Recently I came across the website of artist Goro Fujita, who does really appealing artwork that frequently features robots. His site also has some tutorial videos. I watched these and thought to myself, Hey, that could work. I haven’t really tried to do digital art since the days of DeluxePaint II, and I was struck that someone could do such beautiful, natural-looking artwork entirely on a computer. (I’ve been thinking about teaching myself to paint or something, and I was just in the university art store the other day looking at supplies, but I quickly realized that even if I had the time, space, and/or energy to set up an easel, clean brushes, etc., there’s no way I could even afford the paint.) Goro apparently uses some fancy gizmo that lets you draw directly on the screen. That looks awesome, but at $1000 or so is way out of my price range, but the same company makes much, much cheaper versions for hobbyists. The cheaper version doesn’t let you draw directly on the screen, but it does let you wield a pressure-sensitive stylus. I decided to splurge and get myself one.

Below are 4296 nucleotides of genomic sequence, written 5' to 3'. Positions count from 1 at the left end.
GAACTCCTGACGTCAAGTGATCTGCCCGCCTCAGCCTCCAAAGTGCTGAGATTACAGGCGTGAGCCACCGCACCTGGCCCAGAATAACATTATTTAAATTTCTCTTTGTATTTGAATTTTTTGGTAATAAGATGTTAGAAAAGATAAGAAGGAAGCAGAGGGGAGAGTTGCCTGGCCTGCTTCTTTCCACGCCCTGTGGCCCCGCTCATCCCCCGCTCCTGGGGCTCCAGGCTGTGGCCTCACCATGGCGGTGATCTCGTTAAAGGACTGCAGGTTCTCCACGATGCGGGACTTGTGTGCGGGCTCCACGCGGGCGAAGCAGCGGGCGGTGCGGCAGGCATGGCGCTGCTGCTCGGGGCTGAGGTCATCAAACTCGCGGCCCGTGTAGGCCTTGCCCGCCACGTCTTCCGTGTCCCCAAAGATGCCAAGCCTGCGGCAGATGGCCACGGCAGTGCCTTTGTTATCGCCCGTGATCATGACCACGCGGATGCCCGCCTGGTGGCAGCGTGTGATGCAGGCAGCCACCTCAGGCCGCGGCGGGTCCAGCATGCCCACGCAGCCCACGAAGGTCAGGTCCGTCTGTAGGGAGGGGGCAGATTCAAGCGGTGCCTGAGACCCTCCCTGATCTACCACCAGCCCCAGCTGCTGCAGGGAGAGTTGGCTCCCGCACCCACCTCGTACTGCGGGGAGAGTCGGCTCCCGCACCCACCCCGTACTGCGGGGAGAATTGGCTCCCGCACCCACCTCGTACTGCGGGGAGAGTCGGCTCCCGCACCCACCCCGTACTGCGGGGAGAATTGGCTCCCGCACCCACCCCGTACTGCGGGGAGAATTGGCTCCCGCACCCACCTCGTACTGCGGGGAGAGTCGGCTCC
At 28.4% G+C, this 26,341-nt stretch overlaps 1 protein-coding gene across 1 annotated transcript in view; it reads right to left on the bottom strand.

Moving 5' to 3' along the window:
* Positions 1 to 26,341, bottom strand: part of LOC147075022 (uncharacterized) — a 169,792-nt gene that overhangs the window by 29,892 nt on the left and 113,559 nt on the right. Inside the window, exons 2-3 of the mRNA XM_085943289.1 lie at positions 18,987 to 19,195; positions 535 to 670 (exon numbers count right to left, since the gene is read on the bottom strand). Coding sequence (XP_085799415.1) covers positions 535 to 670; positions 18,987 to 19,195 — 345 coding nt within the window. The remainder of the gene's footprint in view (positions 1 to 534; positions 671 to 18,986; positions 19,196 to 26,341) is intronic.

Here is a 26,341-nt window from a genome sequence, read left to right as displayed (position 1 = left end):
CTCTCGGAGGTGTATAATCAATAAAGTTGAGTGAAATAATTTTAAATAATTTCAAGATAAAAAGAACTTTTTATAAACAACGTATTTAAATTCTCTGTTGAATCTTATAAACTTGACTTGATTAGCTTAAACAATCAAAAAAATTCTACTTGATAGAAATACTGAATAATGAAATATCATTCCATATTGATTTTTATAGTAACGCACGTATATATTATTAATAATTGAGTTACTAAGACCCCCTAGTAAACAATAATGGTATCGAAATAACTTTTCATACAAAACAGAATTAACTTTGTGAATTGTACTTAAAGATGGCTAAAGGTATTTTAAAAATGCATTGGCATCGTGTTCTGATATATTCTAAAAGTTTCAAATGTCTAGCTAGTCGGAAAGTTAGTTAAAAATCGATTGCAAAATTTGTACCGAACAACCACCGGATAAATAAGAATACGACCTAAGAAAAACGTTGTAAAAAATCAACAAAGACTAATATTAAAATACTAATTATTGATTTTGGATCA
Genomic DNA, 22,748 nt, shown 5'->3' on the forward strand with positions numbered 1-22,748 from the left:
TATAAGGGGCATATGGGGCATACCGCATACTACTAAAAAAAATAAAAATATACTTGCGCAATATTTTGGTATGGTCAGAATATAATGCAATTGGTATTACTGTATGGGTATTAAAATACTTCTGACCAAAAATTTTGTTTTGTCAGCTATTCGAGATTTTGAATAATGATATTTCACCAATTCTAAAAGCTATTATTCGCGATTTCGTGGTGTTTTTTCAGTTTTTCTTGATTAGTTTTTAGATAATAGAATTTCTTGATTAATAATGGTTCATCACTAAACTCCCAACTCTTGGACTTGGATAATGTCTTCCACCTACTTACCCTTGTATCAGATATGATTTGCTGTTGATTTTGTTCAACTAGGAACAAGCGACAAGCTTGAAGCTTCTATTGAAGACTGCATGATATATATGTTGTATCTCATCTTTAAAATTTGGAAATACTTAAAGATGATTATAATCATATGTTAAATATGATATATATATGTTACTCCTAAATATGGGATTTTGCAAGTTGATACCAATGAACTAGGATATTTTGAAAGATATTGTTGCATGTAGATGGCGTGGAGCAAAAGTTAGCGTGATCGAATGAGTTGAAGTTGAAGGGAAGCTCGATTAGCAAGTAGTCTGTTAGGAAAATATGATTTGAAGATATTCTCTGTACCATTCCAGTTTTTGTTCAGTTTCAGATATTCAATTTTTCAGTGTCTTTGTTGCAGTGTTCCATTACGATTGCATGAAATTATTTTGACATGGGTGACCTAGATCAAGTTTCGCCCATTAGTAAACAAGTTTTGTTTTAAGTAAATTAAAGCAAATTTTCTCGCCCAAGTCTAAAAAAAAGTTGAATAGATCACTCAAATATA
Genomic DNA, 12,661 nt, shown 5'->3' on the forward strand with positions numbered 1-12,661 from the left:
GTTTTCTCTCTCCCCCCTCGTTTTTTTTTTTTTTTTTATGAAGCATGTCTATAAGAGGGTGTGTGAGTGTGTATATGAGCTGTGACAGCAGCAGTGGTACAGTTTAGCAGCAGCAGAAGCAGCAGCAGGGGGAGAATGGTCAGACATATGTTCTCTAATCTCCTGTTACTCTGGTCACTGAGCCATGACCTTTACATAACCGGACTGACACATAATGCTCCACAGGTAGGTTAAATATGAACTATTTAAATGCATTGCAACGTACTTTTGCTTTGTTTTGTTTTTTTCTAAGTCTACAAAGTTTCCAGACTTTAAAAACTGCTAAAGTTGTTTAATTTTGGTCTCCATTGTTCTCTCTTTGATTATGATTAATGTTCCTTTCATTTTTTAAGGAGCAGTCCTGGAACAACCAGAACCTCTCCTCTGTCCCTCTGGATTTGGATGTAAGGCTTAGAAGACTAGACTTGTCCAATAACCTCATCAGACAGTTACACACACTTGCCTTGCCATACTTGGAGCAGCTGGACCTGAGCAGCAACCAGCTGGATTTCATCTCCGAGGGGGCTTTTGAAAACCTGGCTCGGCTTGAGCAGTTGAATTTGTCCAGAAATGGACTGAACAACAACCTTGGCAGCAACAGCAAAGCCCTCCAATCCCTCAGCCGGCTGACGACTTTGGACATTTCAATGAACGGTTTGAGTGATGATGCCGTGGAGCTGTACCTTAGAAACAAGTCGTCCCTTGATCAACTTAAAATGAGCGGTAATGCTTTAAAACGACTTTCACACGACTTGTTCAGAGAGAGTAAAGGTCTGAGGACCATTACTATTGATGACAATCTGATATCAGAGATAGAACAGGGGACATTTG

During the time it took for the thing to arrive by mail, I poked around and watched a bunch of other tutorial videos on YouTube, and I learned about such paint-program functions as “layers.” Well, the tablet finally arrived yesterday. Unfortunately, I spent all evening trying to get Photoshop Elements (which came with the tablet) to work with my computer. Finally I gave up and installed a different piece of bonus software, Corel Painter Essentials. I fiddled around with it for half an hour or so before heading off to bed.
This morning I got up and started painting. Here’s the first piece I produced with my new drawing tablet. I call it Arr, This Island Be Aptly Named:
I can’t believe how well it turned out for my first attempt. Seriously, if you have any interest in drawing whatsoever you should really think about getting one of these tablets. (I ordered the medium white Wacom Bamboo Fun.)
Here’s the development process for this image:
I just started fooling around, having no inkling that I would be spending all day on this piece. I wanted to do something dynamic and aggressive, where an arm was reaching out toward you or something. After I drew the sword, I decided to make him a pirate:
I started shading and doing some details. At this point, I was imagining that he was climbing over the rail of a ship and was about to go all Napoleanic on someone’s ass.
And then it was just a matter of figuring out some of the different tools and doing a lot more detailing.